AUGUSTA — A measure to reopen the Franklin County Detention Center as a full-service jail, this time with a stipulation that the Maine Legislature appropriate more money, was defeated Tuesday by the state Board of Corrections.

After nearly two hours of debate, the measure drew only a single vote of the nine-member board.

“Everybody in the world seems to think it’s a good idea,” said the lone supporter, Aroostook County Administrator Douglas Beaulieu. He had hoped to awaken legislative support by tying the expansion of the county jail system directly to its appropriation.

“If you want to support us, then put your money where your mouth is,” Beaulieu said, challenging lawmakers. “I’m just changing the approach because what we’ve been doing hasn’t worked.”

The board was scheduled Tuesday to examine bids by both Franklin and Oxford counties to reopen their jails, which were reclassified in 2009 as 72-hour holding facilities rather than jails. The board did not examine the Oxford request. Rather, it focused on the Franklin County request and last month’s denial to the county from the state board.

“If the funding was there, we probably would have approved it,” said Mark Westrum, the board’s chairman. “But the funding wasn’t there.”


The board also heard testimony on the current budget situation from Scott Ferguson, the director of the Corrections Service Center of the Maine Department of Corrections.

It was gloomy. By the end of the year, the system is expected to be at least $2 million in debt, Ferguson said.

He also tracked how spending has risen in the system since the network was created in 2009.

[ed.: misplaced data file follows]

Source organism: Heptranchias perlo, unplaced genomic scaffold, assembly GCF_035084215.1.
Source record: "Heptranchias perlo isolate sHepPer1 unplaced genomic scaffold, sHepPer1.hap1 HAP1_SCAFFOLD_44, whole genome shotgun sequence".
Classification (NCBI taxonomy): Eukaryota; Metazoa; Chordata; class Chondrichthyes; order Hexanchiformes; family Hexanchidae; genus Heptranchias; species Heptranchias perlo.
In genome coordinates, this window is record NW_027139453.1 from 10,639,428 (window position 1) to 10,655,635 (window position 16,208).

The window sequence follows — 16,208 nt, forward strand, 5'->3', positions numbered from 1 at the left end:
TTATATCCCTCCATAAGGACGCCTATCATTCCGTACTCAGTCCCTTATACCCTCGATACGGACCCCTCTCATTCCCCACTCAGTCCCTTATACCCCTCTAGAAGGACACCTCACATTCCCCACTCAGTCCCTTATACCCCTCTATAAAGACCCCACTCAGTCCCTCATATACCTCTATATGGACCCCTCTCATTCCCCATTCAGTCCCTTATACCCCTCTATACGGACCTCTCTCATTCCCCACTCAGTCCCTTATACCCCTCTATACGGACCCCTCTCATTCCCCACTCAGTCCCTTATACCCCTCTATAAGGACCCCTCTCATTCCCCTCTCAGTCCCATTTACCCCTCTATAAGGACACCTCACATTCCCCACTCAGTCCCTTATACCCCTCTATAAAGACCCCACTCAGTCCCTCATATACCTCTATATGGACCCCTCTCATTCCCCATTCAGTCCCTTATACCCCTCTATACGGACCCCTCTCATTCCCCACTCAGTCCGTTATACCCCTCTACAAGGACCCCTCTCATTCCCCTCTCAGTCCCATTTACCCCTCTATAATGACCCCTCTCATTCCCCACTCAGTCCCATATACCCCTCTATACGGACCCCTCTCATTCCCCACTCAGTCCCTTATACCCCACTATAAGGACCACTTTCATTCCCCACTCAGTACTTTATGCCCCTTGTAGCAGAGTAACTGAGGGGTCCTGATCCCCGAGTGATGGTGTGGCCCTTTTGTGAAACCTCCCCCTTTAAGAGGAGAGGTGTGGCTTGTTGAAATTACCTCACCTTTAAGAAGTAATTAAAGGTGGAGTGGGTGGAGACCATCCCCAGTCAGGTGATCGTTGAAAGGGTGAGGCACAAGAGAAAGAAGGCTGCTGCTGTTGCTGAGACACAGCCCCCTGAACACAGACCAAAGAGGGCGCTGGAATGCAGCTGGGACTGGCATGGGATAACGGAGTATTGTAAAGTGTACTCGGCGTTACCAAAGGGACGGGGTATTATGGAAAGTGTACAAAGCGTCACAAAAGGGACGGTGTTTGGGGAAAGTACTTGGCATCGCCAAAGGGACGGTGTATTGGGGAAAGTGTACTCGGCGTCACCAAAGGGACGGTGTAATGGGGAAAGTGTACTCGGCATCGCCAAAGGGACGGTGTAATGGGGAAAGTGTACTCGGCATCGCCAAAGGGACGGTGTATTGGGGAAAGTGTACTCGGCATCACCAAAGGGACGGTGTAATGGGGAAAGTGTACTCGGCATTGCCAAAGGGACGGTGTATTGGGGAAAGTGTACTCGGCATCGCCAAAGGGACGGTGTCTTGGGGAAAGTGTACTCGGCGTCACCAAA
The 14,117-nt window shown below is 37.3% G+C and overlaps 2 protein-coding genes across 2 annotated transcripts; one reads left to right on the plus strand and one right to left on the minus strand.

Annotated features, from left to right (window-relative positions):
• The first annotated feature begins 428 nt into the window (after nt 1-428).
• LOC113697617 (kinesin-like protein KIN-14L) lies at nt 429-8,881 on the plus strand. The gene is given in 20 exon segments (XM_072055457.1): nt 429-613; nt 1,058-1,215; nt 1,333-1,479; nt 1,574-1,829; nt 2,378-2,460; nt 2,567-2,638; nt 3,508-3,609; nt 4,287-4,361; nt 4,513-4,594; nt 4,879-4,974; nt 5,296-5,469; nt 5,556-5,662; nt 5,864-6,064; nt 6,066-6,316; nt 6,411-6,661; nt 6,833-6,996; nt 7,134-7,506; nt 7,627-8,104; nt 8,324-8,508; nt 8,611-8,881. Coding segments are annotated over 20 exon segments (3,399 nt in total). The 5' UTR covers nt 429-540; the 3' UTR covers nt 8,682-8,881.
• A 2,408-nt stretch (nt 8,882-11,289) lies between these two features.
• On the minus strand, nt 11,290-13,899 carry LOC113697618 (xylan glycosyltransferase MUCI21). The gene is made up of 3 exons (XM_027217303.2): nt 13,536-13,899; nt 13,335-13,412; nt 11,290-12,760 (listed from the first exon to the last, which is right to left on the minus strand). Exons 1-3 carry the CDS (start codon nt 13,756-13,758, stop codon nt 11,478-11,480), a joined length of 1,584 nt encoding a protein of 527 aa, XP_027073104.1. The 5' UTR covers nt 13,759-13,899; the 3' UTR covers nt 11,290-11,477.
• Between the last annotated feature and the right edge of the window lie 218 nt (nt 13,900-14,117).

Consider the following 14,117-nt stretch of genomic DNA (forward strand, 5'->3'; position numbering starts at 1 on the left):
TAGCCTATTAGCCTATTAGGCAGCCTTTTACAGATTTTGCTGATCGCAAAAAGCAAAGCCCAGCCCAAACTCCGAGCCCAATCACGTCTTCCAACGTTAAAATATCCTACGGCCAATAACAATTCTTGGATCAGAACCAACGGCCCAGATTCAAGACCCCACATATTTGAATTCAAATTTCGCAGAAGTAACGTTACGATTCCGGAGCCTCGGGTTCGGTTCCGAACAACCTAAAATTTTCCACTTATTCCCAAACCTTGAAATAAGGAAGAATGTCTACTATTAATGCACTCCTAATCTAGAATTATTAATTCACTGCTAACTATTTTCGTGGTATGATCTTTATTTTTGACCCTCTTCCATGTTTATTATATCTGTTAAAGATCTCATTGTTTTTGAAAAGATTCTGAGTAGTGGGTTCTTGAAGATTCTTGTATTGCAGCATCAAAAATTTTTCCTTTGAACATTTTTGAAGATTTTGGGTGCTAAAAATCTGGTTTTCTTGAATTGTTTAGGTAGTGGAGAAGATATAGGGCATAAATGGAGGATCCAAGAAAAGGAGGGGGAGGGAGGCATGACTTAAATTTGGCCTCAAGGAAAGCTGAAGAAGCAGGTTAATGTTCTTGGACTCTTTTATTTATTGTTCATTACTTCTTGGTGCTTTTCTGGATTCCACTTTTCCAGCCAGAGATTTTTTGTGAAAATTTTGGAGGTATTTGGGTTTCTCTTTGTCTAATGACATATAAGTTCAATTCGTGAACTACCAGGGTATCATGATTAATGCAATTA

In 2008, before the change occurred, Mainers spent $73.7 million on their jails. In 2009, funding rose by 2 percent to $75.2 million. In 2010, is was given a 2.6 percent hike and 2.4 percent the following year. The 2012 budget rose by only 1 percent. In 2013, spending reached $80 million with a rise of just 0.6 percent.

Totals for the current year show a surge to more than $84 million. Virtually all the increases over these years is owed to personnel costs inside the jails, costs associated to salaries, health care and retirement, Ferguson said.

And they are costs that the Board of Corrections cannot control. Rather, they are controlled by each county and its contracts with its workers.


Westrum said he worries how these numbers will be received by legislators when few state workers have had increases in recent years.

And, he insisted that the board’s inability to control those personnel costs limits its authority to change budgets at jails statewide.

“I think the message that we need the Legislature to hear is that this board — right, wrong or indifferent — is hamstrung,” Westrum said.

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